Crispy Gamer

Halo 3: Recon

Following Bungie's recent deployment of the teaser trailer for an unknown Halo project, the Halo community went completely nuts. No matter how much it dissected each frame of the teaser, exactly what Bungie was planning was still a mystery.

Luke Smith and Brian Jarrard
Luke Smith and Brian Jarrard

Bungie's new Halo project was officially revealed during Microsoft's Tokyo Game Show keynote speech late last week. Titled Halo 3: Recon, we learned that this expansion would feature a new hero and campaign, and would be released in fall 2009. But we still had many questions. Fortunately for us, Bungie's Community and PR Director Brian Jarrard and Writer Luke Smith were on hand to tell us Halo 3: Recon actually is, and frankly, what it isn't.

Halo 3: Recon is Bungie's way of giving something back to the fans, as Jarrard put it. "This is a labor of love for our fan community from Bungie. This is listening to their demands to play more Halo, to have more Halo adventures."

Recon is an expansion to Halo 3, but it will be a standalone boxed product. You don't need to own Halo 3 to play Recon, but the game will include new Halo 3 multiplayer maps -- including the new Mythic map pack that will be released in the Xbox Live Marketplace next spring. Even though Recon is billed as an expansion, it's a fully featured Halo 3 title. That means you'll still have four-player cooperative gameplay, 1,000 Achievement points to earn, and so on.

title="Halo 3: Recon">Buildings
Welcome back to New Mombasa.

Recon's new campaign will contain hours of gameplay, but it's going to be a different experience than what Halo fans have come to expect. You will not take the role of Master Chief this time, since Recon takes place at the end of Halo 2, with Master Chief, Sergeant Johnson and the Arbiter battling the Covenant somewhere light-years away. Instead, you'll actually be an Orbital Drop Shock Trooper, which will offer a number of different gameplay possibilities. As a lone soldier without Master Chief's supersoldier abilities, you'll have to approach combat situations a bit more tactfully since you're more fragile. That's not saying you won't encounter some friendly non-player characters that will help you in battle.

To clear up some rumors and confusion, Recon is still a first-person shooter. It's not a third-person shooter, and it's not a squad-based tactical shooter. Even though you'll have to use your wits a bit more, Recon is still going to play like a Halo game. All the features from Halo 3 will be in Recon, including The Forge, Save Films, Screenshots and more.

Bungie is keeping most of the plot under wraps at this point, but we do know the general premise. When Regret's capital ship left Earth in Halo 2, there was a massive explosion, marking the last point at which we saw the city of New Mombasa. That's where the beginning of the Recon trailer picks up. New Mombasa has been destroyed by the slip space rupture, and you've concurrently descended into orbit in your dropship and crash-landed in a city occupied by Covenant. You're outnumbered and must figure out how to survive in your new surroundings. New enemies, new vehicles and new weaponry are all a possibility, but Bungie isn't commenting on them.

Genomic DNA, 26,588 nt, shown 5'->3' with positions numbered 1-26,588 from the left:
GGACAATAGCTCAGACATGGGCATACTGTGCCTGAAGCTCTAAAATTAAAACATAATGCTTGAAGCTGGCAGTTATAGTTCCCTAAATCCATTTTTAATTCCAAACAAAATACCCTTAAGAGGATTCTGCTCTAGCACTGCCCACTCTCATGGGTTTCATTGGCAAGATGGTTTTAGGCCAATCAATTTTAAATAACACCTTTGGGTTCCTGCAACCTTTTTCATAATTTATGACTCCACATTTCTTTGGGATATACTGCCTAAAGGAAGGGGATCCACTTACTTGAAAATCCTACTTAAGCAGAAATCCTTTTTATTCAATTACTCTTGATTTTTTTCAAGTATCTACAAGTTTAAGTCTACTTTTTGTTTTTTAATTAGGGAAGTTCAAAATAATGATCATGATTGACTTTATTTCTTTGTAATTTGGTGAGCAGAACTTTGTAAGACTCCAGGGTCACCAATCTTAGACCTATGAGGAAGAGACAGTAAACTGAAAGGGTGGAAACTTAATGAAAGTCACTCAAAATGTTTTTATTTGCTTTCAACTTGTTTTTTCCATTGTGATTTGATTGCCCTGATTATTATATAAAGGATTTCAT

title="Halo 3: Recon">Profile
The as-yet nameless new hero. We'll call him Bob. Hello, Bob.

Has Recon been underway since Halo 3 was in development? Not so, according to Bungie. "The Halo 3: Recon team is actually a small team within our studio. This is the first time that Bungie has actually had multiple projects underway at the same time. Historically we've had one huge game underway every three years. We're trying something new with this. It's a smaller team, it's a much smaller timeline, and it's smaller in scope," said Jarrard. Primary development only began a few months ago, but the smaller team still comprises many core Halo designers -- including Project Lead Paul Bertone (one of the original designers on Halo: Combat Evolved, Design Lead on Halo 2 and Mission Designer on Halo 3), Writer Joseph Staton (worked on cinematics for Combat Evolved and wrote Halo 2, Halo 3 and the novel "Halo: Contact Harvest") and Halo music god Marty O'Donnell, who once again helms all of the music. While this core team is using the Halo 3 engine, Recon doesn't share too many assets with Halo 3. The new enemy types, new types of encounters and so on are still a big question mark.

title="Halo 3: Recon">Shadows
Could this be hinting at a new way the lone soldier will see enemies?

Why unveil the project at Tokyo Game Show, considering that Japanese gamers are not traditionally FPS players? It's not a mystery that Bungie had originally planned to debut Recon at E3 2008 -- but Microsoft decided to focus more on this year's Xbox 360 releases, and on new casual titles like Lips and You're In The Movies. There was an air of frustration in the room when we asked the Bungie representatives if they were fans of Duffy (referencing her very long Lips performance). "I thought she did a good performance," chuckled Jarrard.

Considering that the ODST soldier has a new helmet, what about the possibility of a new special edition? "I like to collect the stuff as well. I love the art and the style of our games," said Jarrard. "But Recon is being viewed as an expansion pack." Bungie isn't commenting on the price point of Halo 3: Recon, either.

Even though Bungie is remaining tightlipped, this is an extremely exciting development -- the new perspective of the ODST soldier should make Recon's combat scenarios fresh, and expand on the lore of Halo 3. More Halo 3 multiplayer maps are delicious icing, but we can't wait to hop into four-player co-op campaign battles again. With the game's shorter development cycle, we won't have to wait too long for the game to ship next fall. Prepare to drop? We're more than ready, Bungie.

This preview is based on a developer presentation at Tokyo Game Show 2008.